Tobacco use is one of the leading causes of preventable illness and death. Each year in this province, more than 1,700 people die from smoking related illness and 200 more die from exposure to second-hand smoke. Smoking harms people of all ages including unborn babies, infants, children, adolescents, adults, and seniors.

Nova Scotia’s strategy to reduce smoking rates includes strong smoke-free places legislation, higher tobacco prices, a ban on promotion or advertising at point of sale, and helping people quit or reduce smoking.

Health risks of smoking

The health risks of smoking are well-known. Smoking tobacco is related to more than 20 diseases and conditions. This includes lung cancer, throat cancer and other forms of cancer, respiratory diseases like emphysema and chronic bronchitis, cardiovascular diseases like heart attacks and strokes, and impotence.

There is no safe level of exposure to second-hand smoke. When you breathe in second-hand smoke, you inhale nicotine, carcinogens, and toxic chemicals.


There are two pieces of legislation in Nova Scotia regulating tobacco – the Smoke-free Places Act and the Tobacco Access Act. The Department of Environment is responsible for enforcing tobacco control.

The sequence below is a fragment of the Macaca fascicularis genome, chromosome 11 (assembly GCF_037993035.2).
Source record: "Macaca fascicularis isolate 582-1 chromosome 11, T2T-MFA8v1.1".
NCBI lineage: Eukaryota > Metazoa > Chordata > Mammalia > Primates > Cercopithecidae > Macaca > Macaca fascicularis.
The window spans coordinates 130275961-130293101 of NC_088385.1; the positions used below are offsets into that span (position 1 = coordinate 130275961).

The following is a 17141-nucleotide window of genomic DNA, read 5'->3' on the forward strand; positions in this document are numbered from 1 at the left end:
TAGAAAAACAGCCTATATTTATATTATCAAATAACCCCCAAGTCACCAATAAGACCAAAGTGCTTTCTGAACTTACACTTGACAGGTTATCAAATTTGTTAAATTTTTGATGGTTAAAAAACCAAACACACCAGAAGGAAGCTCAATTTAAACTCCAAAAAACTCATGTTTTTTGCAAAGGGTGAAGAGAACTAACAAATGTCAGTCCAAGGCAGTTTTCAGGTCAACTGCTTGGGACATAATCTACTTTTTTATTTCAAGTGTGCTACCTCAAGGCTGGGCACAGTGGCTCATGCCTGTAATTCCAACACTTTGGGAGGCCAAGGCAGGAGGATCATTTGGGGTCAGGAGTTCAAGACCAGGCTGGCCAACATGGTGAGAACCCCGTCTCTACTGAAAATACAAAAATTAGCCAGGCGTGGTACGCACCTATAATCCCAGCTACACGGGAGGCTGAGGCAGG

The Tobacco Access Act regulates how and to whom tobacco products can be sold. Restrictions for venders under the Act include:

  • no selling to minors (youth under 19)
  • keeping products out of view unless the store sells only those products and minors are not permitted entry
  • no sale of most flavoured tobacco
  • no point-of-sale promotion
  • no signage or advertising outside the store

The consumption of combustible products, including tobacco, cannabis, e-cigarettes, and waterpipes, is regulated by the Smoke-free Places Act.


To make a complaint about a suspected infraction of the Tobacco Access Act or the Smoke-free Places Act, contact the Department of Environment at 1-877-936-8476 or fill out our online form.

Additional resources